President Trump’s first not-to-be-missed opportunity to deal with the “independent” agencies is presented by the Consumer Finance Protection Bureau described by House Financial Services Chairman Jeb Hensarling, a Texas Republican, as “arguably the most powerful and least accountable Washington bureaucracy in American history.”

Established as part of the Dodd-Frank law after the 2008 financial crisis, the CFPB has only a single commissioner. Because the CFPB was established as a unit within the Federal Reserve System, it gets its funding directly from the Federal Reserve, which in turn gets its funds from its own operations.

So, in this great democracy of ours, who’s in charge of the CFPB? In theory the people are, but only, of course, through their representatives in the legislative branch who raise funds for the operations of the government, and through the executive branch which supervises the work of the agencies. But the people are not in charge of the CFPB since their elected officials control neither the CFPB’s budget nor the actions of its chairman. This situation is made for Donald Trump.

In a recent case involving an enforcement action brought by the CFPB against mortgage lender PHH, PHH challenged the CFPB’s action in U.S. Court of Appeals for the District of Columbia Circuit, where a three-judge panel reversed the enforcement action. The court said, among other things, that “The CFPB’s order violated bedrock principles of due process.” That’s about what you’d expect from an agency not subject to any political control. Two of the three judges ruled also that the structure of the agency was unconstitutional.

Now the Trump administration is said to be looking for reasons to justify firing CFPB Chairman Richard Cordray, who can be removed, according to statute, only for cause (“inefficiency,” “neglect of duty,” or “malfeasance”). It is extremely unlikely they will find such cause.

What Trump should do is stop looking for cause and simply deliver to Cordray his iconic phrase: “You’re fired!” (Just because your goal is to drain the swamp doesn’t mean you can’t shoot a few alligators along the way.)

The President Needs the Power to Fire His Employees

The problem is not just the CFPB. It’s the whole concept of independent regulatory agencies. The Constitution provides for only three branches of government: Congress, the executive branch, and the judiciary. Independent agencies fall into none of those categories.

Although the theory is that the agencies are independent of the executive branch, which is what makes them unconstitutional, under the Obama administration that was not always the case. President Obama instructed, or pressured, the Federal Communications Commission into a very controversial decision to protect so-called “net neutrality.” FCC Chairman Tom Wheeler resigned as soon as Trump became president, but suppose he had not? Should Trump have been saddled with a commissioner who had been doing President Obama’s bidding?

The Obama-Wheeler partnership is actually the way the system should work: the president should make the decisions and then be held accountable for them. And if a commissioner of an agency doesn’t do what the president wants, he should be fired.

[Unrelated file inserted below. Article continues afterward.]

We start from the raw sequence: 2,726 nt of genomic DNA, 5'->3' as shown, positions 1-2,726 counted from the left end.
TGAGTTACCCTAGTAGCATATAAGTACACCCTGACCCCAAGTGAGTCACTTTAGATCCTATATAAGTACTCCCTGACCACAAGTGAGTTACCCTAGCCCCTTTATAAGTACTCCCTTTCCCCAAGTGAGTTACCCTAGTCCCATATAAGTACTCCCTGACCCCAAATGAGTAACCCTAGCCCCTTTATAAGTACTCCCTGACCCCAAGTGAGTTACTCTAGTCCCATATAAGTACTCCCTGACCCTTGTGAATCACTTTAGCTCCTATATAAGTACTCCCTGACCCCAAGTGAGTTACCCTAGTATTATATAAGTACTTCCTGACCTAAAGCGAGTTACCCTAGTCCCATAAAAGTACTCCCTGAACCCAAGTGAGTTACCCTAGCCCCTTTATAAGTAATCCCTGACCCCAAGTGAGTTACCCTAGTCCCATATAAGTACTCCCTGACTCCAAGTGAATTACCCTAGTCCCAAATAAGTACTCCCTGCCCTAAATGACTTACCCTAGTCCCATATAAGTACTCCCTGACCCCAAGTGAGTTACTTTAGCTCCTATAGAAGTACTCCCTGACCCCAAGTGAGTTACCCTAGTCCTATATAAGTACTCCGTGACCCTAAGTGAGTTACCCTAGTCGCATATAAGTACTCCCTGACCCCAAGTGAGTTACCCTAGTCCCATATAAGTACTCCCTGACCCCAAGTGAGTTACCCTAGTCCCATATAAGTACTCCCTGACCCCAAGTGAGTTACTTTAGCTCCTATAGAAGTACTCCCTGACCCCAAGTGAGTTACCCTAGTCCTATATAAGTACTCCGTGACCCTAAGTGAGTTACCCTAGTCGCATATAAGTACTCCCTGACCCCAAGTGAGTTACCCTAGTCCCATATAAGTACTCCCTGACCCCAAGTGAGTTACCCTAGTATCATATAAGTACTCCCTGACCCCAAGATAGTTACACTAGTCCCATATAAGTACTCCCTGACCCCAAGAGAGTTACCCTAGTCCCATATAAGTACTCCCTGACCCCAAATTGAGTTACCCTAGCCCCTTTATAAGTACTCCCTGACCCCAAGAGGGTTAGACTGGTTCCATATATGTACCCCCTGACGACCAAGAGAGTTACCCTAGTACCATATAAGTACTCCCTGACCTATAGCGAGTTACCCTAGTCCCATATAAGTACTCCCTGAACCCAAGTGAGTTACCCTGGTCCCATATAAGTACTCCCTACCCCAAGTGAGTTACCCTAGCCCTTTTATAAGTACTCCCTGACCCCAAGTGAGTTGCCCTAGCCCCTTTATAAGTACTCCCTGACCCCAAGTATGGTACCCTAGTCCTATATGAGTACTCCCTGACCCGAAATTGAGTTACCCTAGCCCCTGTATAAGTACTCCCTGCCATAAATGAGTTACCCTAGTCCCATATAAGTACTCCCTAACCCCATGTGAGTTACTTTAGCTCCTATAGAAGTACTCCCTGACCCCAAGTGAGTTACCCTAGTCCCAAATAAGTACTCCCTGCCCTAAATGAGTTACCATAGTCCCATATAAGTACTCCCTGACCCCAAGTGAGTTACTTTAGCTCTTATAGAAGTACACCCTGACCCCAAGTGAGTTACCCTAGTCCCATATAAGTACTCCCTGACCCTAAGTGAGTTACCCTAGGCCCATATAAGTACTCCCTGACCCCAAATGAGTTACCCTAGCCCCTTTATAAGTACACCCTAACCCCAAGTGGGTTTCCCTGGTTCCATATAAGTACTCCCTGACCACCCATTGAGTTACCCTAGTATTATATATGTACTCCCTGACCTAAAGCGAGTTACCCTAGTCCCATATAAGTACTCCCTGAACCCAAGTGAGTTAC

Of course, at the moment it’s slightly more complex than that. In 1935, the Supreme Court held that President Roosevelt did not have the authority to fire a commissioner of the Federal Trade Commission. The decision is clearly wrong. The Supreme Court said the debates over the creation of the Federal Trade Commission demonstrated that the commission was not to be subject to anybody in the government, but only to “the people.”

Please. On its face, that upends the whole constitutional scheme. By attempting to make the commission subject only to “the people,” Congress made it subject to no one. Being free from legislative or executive branch (i.e., political) domination or control means being free from democratic accountability. That may please the kind of people who like government by pen and phone, but not, probably, the people who are so governed.

A few good appointments of strict constructionists to the Supreme Court could go a long way toward helping President Trump meet his goal of eliminating 90 percent of the country’s regulations—as well as rattling and rolling the progressive liberals. The court wouldn’t have to eliminate the so-called independent regulatory agencies altogether. It could just hold, as the court of appeals did in the CFPB case, that they are not independent, but subject to the control of the president, a ruling that just might produce the headline, “Extra! Extra! Supreme Court Follows Constitution.”

Read the whole story
sjk
6 days ago
reply
This is why so many people hate corporate Republicans. They hate having their greed and avarice to abuse the American people restricted.
Florida
Share this story
Delete

23 Well-Intentioned Acts That Don't Make Things Better

1 Share
Look, we get it; everybody, for whatever reason, tries to do some good for our planet. Whether out of self-righteousness or truly noble intentions, the end result is the same: You're really dicking the rest of us over. How, exactly? Glad you asked!
Read the whole story
sjk
7 days ago
reply
Florida
Share this story
Delete
Next Page of Stories